Purpose: To investigate the impact of intravenously injected gold nanoparticles on interstitially delivered laser induced thermal therapy (LITT) in the liver. Methods: 3D finite element modelling, ex vivo canine liver tissue containing gold nanoparticles absorbing at 800 nm, and agar gel phantoms were used to simulate the presence of nanoparticles in the liver during LITT. Real-time magnetic resonance temperature imaging (MRTI) based on the temperature sensitivity of the proton resonance frequency shift (PRFS) was used to map the spatiotemporal distribution of heating in the experiments and validate the predictions of 3D finite element simulations of heating. Results: Experimental results show good agreement with both the simulation and the ex vivo experiments. Average discrepancy between simulation and experiment was shown to be 1.6°C or less with the maximum difference being 3.8°C due to a small offset in laser positioning. Conclusion: A high nanoshell concentration in the surrounding liver parenchyma, such as that which would be expected from an intravenous injection of gold nanoshells (∼120 nm) acts as both a beam stop for the laser and secondary heat source for the treatment, helping to better heat the lesions and confine the treatment to the lesion. This indicates a potential to use nanoparticles to enhance both the safety and efficacy of LITT procedures in the liver.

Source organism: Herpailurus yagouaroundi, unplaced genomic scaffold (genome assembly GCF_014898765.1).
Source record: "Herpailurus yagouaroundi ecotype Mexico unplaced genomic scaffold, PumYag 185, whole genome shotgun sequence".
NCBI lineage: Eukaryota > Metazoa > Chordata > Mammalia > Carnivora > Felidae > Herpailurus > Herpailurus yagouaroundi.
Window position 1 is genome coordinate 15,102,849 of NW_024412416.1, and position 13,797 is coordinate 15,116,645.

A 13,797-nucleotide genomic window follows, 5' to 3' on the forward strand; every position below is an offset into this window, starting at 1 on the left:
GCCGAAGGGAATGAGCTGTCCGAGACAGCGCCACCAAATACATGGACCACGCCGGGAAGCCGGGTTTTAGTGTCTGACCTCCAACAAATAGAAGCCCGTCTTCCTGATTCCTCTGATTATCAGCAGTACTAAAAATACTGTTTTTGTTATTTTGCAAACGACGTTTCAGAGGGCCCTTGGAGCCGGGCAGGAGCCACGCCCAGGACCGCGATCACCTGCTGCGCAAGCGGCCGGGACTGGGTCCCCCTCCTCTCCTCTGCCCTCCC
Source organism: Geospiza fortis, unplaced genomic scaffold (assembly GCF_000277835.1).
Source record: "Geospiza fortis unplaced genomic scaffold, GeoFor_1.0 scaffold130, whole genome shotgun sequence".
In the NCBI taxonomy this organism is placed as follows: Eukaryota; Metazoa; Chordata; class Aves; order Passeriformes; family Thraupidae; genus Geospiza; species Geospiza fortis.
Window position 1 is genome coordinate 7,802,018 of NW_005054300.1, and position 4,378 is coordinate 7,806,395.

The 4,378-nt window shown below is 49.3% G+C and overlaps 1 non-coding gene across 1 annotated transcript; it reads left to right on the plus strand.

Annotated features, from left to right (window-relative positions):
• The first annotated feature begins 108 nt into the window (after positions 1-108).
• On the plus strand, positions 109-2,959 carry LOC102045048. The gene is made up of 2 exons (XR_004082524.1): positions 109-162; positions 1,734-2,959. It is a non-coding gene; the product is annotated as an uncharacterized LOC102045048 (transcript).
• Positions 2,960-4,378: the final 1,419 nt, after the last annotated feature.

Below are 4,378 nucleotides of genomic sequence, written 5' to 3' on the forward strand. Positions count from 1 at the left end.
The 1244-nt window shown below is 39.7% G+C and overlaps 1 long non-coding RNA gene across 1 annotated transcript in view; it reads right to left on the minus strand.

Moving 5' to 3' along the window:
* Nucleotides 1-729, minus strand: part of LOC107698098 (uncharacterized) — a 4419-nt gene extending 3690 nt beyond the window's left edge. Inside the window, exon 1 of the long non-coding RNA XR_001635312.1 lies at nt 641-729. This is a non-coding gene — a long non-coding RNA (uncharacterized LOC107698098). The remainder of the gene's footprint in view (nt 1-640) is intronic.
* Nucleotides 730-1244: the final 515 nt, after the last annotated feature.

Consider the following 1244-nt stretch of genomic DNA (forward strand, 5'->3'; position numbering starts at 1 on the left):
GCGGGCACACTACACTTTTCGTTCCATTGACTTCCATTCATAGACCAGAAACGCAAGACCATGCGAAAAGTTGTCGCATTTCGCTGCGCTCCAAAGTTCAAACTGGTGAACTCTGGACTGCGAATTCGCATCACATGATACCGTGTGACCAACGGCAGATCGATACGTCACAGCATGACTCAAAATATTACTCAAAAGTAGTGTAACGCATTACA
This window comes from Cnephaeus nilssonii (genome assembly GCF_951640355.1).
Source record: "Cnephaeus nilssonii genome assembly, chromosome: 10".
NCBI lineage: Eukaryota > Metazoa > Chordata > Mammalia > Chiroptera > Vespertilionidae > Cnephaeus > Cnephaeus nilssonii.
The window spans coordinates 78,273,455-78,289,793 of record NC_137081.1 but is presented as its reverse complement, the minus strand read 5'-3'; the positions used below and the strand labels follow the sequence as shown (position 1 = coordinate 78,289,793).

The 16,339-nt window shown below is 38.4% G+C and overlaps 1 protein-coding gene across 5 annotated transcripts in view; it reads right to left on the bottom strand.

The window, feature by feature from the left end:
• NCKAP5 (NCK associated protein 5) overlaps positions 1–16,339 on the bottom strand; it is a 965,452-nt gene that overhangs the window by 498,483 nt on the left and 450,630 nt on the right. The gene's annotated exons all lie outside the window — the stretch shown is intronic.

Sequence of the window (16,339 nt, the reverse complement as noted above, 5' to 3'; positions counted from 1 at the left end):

- Nanoshell, liver metastases, finite element
ASJC Scopus subject areas
- Physiology (medical)
- Cancer Research